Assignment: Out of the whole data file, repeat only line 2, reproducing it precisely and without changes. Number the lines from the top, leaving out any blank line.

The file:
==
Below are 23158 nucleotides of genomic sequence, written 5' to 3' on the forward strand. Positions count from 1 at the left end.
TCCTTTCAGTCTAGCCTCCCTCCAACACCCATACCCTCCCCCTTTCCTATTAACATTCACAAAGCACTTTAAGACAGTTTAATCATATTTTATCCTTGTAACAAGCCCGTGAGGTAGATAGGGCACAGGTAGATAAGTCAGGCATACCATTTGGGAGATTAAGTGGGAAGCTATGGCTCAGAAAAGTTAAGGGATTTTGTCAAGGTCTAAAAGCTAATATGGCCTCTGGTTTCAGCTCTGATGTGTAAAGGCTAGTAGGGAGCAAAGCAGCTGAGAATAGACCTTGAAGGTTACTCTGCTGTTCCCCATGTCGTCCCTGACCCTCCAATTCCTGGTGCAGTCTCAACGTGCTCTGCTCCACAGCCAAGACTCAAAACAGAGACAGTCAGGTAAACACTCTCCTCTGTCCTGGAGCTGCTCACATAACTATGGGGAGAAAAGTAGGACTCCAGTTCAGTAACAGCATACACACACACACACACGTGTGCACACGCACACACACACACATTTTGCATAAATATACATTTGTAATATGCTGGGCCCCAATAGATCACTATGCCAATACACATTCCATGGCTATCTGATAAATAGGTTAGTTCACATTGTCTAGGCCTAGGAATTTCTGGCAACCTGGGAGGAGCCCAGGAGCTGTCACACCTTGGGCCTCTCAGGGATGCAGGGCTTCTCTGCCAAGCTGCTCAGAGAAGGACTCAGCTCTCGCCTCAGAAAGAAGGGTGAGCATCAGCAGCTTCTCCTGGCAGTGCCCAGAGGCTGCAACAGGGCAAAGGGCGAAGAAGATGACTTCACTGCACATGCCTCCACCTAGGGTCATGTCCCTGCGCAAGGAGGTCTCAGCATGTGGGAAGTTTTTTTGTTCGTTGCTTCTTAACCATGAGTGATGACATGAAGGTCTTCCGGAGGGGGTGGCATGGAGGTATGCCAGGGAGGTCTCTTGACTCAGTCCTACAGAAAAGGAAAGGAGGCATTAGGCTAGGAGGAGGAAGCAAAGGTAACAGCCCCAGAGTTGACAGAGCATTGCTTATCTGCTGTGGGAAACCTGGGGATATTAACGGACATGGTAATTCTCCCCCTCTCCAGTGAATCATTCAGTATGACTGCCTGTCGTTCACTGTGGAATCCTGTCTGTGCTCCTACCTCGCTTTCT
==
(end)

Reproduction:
TCCTTTCAGTCTAGCCTCCCTCCAACACCCATACCCTCCCCCTTTCCTATTAACATTCACAAAGCACTTTAAGACAGTTTAATCATATTTTATCCTTGTAACAAGCCCGTGAGGTAGATAGGGCACAGGTAGATAAGTCAGGCATACCATTTGGGAGATTAAGTGGGAAGCTATGGCTCAGAAAAGTTAAGGGATTTTGTCAAGGTCTAAAAGCTAATATGGCCTCTGGTTTCAGCTCTGATGTGTAAAGGCTAGTAGGGAGCAAAGCAGCTGAGAATAGACCTTGAAGGTTACTCTGCTGTTCCCCATGTCGTCCCTGACCCTCCAATTCCTGGTGCAGTCTCAACGTGCTCTGCTCCACAGCCAAGACTCAAAACAGAGACAGTCAGGTAAACACTCTCCTCTGTCCTGGAGCTGCTCACATAACTATGGGGAGAAAAGTAGGACTCCAGTTCAGTAACAGCATACACACACACACACACGTGTGCACACGCACACACACACACATTTTGCATAAATATACATTTGTAATATGCTGGGCCCCAATAGATCACTATGCCAATACACATTCCATGGCTATCTGATAAATAGGTTAGTTCACATTGTCTAGGCCTAGGAATTTCTGGCAACCTGGGAGGAGCCCAGGAGCTGTCACACCTTGGGCCTCTCAGGGATGCAGGGCTTCTCTGCCAAGCTGCTCAGAGAAGGACTCAGCTCTCGCCTCAGAAAGAAGGGTGAGCATCAGCAGCTTCTCCTGGCAGTGCCCAGAGGCTGCAACAGGGCAAAGGGCGAAGAAGATGACTTCACTGCACATGCCTCCACCTAGGGTCATGTCCCTGCGCAAGGAGGTCTCAGCATGTGGGAAGTTTTTTTGTTCGTTGCTTCTTAACCATGAGTGATGACATGAAGGTCTTCCGGAGGGGGTGGCATGGAGGTATGCCAGGGAGGTCTCTTGACTCAGTCCTACAGAAAAGGAAAGGAGGCATTAGGCTAGGAGGAGGAAGCAAAGGTAACAGCCCCAGAGTTGACAGAGCATTGCTTATCTGCTGTGGGAAACCTGGGGATATTAACGGACATGGTAATTCTCCCCCTCTCCAGTGAATCATTCAGTATGACTGCCTGTCGTTCACTGTGGAATCCTGTCTGTGCTCCTACCTCGCTTTCT